COUNCILLORS have been told of the range of practical support that's available in Dunfermline for suicide prevention.

And they want to make sure anyone who is in despair or struggling with their mental health knows where they can get help.

A report by Mary-Grace Burinski, from the Fife Health and Social Care Partnership, said there was a range of services and support which requires no referral or appointment, "meaning those who need to access support can do so without any barrier".

Suicide prevention support in Dunfermline includes:

l SAM’s Cafe, which runs Thursdays and Sundays, noon to 8pm, at Going Forth, First House, Woodmill Road, and provides support for mental health issues, crisis and suicidal thoughts.

l Andy’s Man Club, Mondays at 7pm, Erskine Building, 4 Pilmuir Street, a talking group and a place for men to come together in a safe environment.

l Women’s Wellbeing Club, Tuesday evenings, currently online but looking for premises, it is a community support group run for women.

l Dunfermline Athletic and The Pars Foundation, a ‘walk and talk’ every Friday at 10am, venues differ each week, a support group for mental health and suicide prevention.

l Women in Mind, Tuesdays 7-9pm at St Ninian’s Church in Abbeyview, a safe, confidential and non-judgemental place to talk, share and offload for women.

l Dunfermline Men’s Shed, a new venture for men that will be a place of informal learning and skill-sharing, of individual pursuits and community projects, of purpose, achievement and social interaction.

The City of Dunfermline area committee was also reassured that the pandemic does not appear to have led to an increase in suicides in the Kingdom.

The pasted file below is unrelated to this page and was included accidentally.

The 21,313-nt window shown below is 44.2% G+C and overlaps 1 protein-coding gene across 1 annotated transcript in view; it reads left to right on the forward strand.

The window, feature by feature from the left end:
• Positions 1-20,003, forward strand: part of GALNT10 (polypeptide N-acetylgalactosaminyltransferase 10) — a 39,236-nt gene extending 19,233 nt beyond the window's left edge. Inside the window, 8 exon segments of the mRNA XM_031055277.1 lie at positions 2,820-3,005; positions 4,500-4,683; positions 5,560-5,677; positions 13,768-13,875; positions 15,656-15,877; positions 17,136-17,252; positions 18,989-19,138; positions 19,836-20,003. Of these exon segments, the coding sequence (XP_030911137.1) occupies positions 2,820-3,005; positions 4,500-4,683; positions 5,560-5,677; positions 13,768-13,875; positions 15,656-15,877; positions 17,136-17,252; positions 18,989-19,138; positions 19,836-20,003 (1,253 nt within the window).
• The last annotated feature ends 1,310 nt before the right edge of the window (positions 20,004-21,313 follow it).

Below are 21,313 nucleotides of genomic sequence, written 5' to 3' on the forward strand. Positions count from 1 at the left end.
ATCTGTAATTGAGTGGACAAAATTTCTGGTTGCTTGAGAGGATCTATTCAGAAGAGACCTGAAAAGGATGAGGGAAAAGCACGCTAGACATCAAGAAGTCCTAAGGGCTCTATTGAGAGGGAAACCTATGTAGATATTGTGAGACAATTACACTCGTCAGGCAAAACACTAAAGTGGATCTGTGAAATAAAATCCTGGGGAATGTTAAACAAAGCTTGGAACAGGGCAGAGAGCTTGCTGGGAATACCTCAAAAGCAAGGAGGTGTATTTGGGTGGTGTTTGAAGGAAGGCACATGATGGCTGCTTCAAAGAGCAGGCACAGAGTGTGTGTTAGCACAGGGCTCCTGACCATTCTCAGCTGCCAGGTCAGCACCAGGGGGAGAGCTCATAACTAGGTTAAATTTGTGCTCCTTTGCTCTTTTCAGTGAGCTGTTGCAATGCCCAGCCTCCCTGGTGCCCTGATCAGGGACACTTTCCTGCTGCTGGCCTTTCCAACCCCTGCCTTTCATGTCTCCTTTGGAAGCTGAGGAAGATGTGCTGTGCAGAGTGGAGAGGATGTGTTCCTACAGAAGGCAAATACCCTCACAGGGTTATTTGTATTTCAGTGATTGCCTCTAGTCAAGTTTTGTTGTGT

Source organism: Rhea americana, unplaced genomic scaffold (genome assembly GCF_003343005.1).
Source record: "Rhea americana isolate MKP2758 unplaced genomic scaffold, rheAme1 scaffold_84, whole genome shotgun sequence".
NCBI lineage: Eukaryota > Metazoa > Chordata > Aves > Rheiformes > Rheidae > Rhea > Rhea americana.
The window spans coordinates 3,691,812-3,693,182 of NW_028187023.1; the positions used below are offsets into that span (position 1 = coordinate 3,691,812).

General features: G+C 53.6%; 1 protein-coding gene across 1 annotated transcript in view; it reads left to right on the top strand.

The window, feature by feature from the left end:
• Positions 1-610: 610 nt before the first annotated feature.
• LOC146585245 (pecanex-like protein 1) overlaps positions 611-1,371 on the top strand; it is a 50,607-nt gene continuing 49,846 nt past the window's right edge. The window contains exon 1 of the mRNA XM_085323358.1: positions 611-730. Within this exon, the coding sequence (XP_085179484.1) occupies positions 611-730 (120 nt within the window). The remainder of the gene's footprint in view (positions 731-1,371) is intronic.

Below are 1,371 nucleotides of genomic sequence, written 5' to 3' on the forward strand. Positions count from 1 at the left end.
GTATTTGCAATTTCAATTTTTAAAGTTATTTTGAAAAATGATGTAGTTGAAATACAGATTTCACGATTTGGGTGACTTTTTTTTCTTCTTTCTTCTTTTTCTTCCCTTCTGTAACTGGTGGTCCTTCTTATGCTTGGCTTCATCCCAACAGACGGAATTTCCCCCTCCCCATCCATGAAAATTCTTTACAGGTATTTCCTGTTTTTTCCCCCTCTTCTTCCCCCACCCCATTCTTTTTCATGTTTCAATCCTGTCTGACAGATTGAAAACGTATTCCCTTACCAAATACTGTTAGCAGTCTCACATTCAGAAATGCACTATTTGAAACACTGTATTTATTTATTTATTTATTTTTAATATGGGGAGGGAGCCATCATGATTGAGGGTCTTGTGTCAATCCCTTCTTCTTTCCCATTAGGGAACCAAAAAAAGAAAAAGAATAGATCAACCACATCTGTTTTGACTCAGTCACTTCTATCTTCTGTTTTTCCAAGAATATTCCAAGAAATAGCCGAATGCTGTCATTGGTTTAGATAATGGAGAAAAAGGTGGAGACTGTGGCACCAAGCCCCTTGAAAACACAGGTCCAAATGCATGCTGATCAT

A report by Ms Burinski said: "The numbers of probable suicides in Fife have fluctuated over recent years (52 in 2017, 44 in 2018, 45 in 2019 and 66 in 2020) which highlights the importance of looking at the five-year trend as opposed to year-on-year numbers."

Generally, this has been falling with figures from August stating that the Fife EASR (European Age-standardised Suicide Rate) for 2016-20 was 13.7 per 100,000 of the population. This is lower than the national average.

She said a report that looked at the figures in more detail had just been published.

Ms Burinski told councillors: "It's just landed on my desk but the key thing to highlight from the report today is the suicide rate in 2020 was not significantly higher than the average annual rate for the period 2015-19.

"This is welcome news but obviously something we need to remain vigilant about and it doesn't rule out the possibility of delayed impact from the pandemic."

She said that the suicide rate in the "third quarter of 2020" was higher than average but added: "This has been seen in other countries as well, it's not just Scotland that's seen an increase.

"It still needs some further analysis."